Inheritance windfall: small steps and deep breaths


Receiving a windfall and knowing what to do with it can cause us to experience a wide range of emotions. It can become overwhelming and stressful during the already tough time of losing a loved one. The complications and emotions are what differentiate this type of windfall from others.

Sponsored Story

  • Winter 2021
  • Partners
  • Read Time: 3 mins

Depending on your lifestyle and ability to manage it, the same amount can last different periods of time. Some can spend in a week what others take years to spend. 

Given that these amounts are unusual and unlikely to be repeated it is important to make the most of them. 

It is also an added responsibility to honour the wishes of the person who has made this inheritance possible. In simplistic terms the options are:

  • Spend it
  • Save it
  • Invest it
  • Gift it

Some common uses of windfalls:

  • Paying off home loan or other debts such as credit cards
  • Superannuation contributions
  • Investing in a range of assets including property and or shares for growth
  • Support other members of the family.

One of the common items transferred is the family home. The good news is that there is no inheritance tax in Australia. The bad news is that there are situations where there may be Capital Gains Tax (CGT).

Below are provisions that you need to be aware of:

  • If you sell the property within two years of death you may not be subject to CGT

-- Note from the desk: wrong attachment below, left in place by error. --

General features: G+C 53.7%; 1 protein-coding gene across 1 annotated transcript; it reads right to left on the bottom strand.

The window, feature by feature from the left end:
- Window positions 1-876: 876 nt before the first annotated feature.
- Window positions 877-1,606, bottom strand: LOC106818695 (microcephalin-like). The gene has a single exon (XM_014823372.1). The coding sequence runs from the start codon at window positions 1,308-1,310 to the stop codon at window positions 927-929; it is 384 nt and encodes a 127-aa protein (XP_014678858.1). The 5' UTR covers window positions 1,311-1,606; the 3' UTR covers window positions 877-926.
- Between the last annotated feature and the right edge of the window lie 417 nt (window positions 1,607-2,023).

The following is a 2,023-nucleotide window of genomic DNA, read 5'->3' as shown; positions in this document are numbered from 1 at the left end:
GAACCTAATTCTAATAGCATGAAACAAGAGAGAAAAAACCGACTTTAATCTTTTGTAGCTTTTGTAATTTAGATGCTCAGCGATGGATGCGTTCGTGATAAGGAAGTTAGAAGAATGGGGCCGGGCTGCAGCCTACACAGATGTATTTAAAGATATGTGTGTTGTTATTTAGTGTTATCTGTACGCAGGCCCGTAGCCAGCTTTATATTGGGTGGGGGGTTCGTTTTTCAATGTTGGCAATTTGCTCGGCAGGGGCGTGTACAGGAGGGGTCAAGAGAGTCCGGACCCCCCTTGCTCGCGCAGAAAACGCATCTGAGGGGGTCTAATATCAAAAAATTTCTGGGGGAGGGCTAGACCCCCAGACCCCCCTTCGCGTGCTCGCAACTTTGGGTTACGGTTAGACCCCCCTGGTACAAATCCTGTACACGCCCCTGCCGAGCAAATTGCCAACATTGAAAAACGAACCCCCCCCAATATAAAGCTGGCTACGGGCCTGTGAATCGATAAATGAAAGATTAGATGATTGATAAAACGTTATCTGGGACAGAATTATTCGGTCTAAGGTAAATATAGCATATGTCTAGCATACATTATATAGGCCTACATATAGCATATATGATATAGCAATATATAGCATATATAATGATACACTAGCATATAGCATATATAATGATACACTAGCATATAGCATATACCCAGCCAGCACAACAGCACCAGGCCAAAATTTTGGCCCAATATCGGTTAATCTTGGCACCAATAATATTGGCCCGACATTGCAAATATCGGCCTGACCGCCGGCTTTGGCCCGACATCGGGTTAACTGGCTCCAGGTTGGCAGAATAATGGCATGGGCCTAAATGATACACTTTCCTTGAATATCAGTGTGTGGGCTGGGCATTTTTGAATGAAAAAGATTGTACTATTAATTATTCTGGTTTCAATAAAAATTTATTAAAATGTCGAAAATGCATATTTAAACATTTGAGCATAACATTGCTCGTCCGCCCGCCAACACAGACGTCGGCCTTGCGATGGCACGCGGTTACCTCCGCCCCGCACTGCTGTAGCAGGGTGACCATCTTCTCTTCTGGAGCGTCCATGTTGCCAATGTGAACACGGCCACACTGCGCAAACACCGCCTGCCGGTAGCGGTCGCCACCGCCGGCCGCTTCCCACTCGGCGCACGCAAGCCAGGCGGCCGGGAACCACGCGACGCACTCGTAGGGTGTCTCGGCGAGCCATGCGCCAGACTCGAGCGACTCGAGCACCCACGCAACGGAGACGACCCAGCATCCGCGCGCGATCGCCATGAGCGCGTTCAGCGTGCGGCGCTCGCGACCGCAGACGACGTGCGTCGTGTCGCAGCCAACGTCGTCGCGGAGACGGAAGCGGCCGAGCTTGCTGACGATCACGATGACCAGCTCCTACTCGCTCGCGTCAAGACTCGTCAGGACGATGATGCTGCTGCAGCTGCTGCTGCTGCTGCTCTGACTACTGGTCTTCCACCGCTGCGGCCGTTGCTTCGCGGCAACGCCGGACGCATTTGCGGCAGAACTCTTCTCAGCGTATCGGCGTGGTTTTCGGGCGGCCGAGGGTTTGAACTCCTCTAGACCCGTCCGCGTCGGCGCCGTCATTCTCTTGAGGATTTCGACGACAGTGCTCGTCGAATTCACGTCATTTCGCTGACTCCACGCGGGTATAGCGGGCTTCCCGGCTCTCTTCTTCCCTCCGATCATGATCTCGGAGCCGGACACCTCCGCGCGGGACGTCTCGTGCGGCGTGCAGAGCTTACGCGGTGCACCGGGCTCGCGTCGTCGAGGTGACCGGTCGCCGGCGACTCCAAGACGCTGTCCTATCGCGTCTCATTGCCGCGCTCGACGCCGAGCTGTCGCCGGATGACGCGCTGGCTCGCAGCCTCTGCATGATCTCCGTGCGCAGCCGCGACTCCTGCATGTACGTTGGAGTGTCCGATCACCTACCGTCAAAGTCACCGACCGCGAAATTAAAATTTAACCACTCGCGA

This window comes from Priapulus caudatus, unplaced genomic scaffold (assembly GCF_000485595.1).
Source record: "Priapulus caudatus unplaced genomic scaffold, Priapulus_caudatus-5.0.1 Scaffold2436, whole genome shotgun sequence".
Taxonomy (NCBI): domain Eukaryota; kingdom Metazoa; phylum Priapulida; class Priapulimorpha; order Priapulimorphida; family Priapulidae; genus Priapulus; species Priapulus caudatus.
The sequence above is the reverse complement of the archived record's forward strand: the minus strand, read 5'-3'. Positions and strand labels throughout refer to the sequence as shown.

• If you live in the property as your main place of residence you may not be subject to CGT.

Choosing what to do will depend on your overall situation, your attitude to risk and current life stage. Historical experience suggests that inheritance proceeds get spent and the majority does not make it to the next generation. The size of estates, particularly where property is involved, can be substantial. There are some words of advice to consider, particularly as the amounts involved get larger:  

  • Understand your current finances 
  • Buy yourself some time to think 
  • Talk to a professional 
  • Be selective about who you share the details with 
  • Review your own estate planning. 

For more information on inheritance, contact Financial Advice Matters.

Disclaimer: This information has been provided as general advice. We have not considered your financial circumstances, needs or objectives. You should consider the appropriateness of the advice. You should obtain and consider the relevant Product Disclosure Statement(PDS) and seek the assistance of an authorised financial adviser before making any decision regarding any products or strategies mentioned in this communication. Whilst all care has been taken in the preparation of this material, it is based on our understanding of current regulatory requirements and laws at the publication date. As these laws are subject to change you should talk to an authorised adviser for the most up-to-date information. No warranty is given in respect of the information provided and accordingly neither Alliance Wealth Pty Ltd not its related entities, employees or representatives accepts responsibility for any loss suffered by any person arising from reliance on this information. Corporate Authorised Representative No1234989 of Alliance Wealth Pty Ltd AFSL449221 ABN 93 161 647 007 Credit Representative No 480095 of Centrepoint Lending Solutions Pty Ltd ACL 377711ABN 40 100 947 804 |www.centrepointalliance.com.au...


Related


Ken's sporting life
  • Winter 2021
  • Member story
  • Read Time: 5 mins

Ken's sporting life

Electric dreams
  • Winter 2021
  • Technology
  • Read Time: 3 mins

Electric dreams